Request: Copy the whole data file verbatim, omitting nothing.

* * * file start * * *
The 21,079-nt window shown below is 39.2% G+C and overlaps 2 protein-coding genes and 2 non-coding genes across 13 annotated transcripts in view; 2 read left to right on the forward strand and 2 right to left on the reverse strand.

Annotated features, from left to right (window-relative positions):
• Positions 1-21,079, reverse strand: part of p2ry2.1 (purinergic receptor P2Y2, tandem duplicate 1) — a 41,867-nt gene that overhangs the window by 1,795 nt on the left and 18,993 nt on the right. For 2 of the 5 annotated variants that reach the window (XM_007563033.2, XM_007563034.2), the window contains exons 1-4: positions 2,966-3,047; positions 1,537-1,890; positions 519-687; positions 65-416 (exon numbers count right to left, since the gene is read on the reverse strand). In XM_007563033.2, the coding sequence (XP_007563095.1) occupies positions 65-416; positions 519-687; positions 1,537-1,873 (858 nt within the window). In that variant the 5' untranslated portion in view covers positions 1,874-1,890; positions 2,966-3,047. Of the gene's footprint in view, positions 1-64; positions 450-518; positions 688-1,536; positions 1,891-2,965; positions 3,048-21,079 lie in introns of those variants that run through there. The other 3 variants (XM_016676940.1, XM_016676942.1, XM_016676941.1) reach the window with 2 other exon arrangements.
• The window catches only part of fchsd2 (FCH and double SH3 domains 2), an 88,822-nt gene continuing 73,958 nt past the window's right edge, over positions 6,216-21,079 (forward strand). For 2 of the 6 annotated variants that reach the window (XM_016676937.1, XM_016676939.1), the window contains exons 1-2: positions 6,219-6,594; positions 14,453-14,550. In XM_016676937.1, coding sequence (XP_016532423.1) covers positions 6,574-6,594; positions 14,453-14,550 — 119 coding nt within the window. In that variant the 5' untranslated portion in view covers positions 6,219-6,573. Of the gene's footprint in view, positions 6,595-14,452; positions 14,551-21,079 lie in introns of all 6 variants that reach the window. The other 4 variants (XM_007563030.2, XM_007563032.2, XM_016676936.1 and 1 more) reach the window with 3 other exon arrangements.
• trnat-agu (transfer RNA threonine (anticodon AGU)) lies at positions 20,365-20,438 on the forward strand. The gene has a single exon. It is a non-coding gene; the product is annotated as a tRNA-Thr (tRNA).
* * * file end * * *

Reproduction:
The 21,079-nt window shown below is 39.2% G+C and overlaps 2 protein-coding genes and 2 non-coding genes across 13 annotated transcripts in view; 2 read left to right on the forward strand and 2 right to left on the reverse strand.

Annotated features, from left to right (window-relative positions):
• Positions 1-21,079, reverse strand: part of p2ry2.1 (purinergic receptor P2Y2, tandem duplicate 1) — a 41,867-nt gene that overhangs the window by 1,795 nt on the left and 18,993 nt on the right. For 2 of the 5 annotated variants that reach the window (XM_007563033.2, XM_007563034.2), the window contains exons 1-4: positions 2,966-3,047; positions 1,537-1,890; positions 519-687; positions 65-416 (exon numbers count right to left, since the gene is read on the reverse strand). In XM_007563033.2, the coding sequence (XP_007563095.1) occupies positions 65-416; positions 519-687; positions 1,537-1,873 (858 nt within the window). In that variant the 5' untranslated portion in view covers positions 1,874-1,890; positions 2,966-3,047. Of the gene's footprint in view, positions 1-64; positions 450-518; positions 688-1,536; positions 1,891-2,965; positions 3,048-21,079 lie in introns of those variants that run through there. The other 3 variants (XM_016676940.1, XM_016676942.1, XM_016676941.1) reach the window with 2 other exon arrangements.
• The window catches only part of fchsd2 (FCH and double SH3 domains 2), an 88,822-nt gene continuing 73,958 nt past the window's right edge, over positions 6,216-21,079 (forward strand). For 2 of the 6 annotated variants that reach the window (XM_016676937.1, XM_016676939.1), the window contains exons 1-2: positions 6,219-6,594; positions 14,453-14,550. In XM_016676937.1, coding sequence (XP_016532423.1) covers positions 6,574-6,594; positions 14,453-14,550 — 119 coding nt within the window. In that variant the 5' untranslated portion in view covers positions 6,219-6,573. Of the gene's footprint in view, positions 6,595-14,452; positions 14,551-21,079 lie in introns of all 6 variants that reach the window. The other 4 variants (XM_007563030.2, XM_007563032.2, XM_016676936.1 and 1 more) reach the window with 3 other exon arrangements.
• trnat-agu (transfer RNA threonine (anticodon AGU)) lies at positions 20,365-20,438 on the forward strand. The gene has a single exon. It is a non-coding gene; the product is annotated as a tRNA-Thr (tRNA).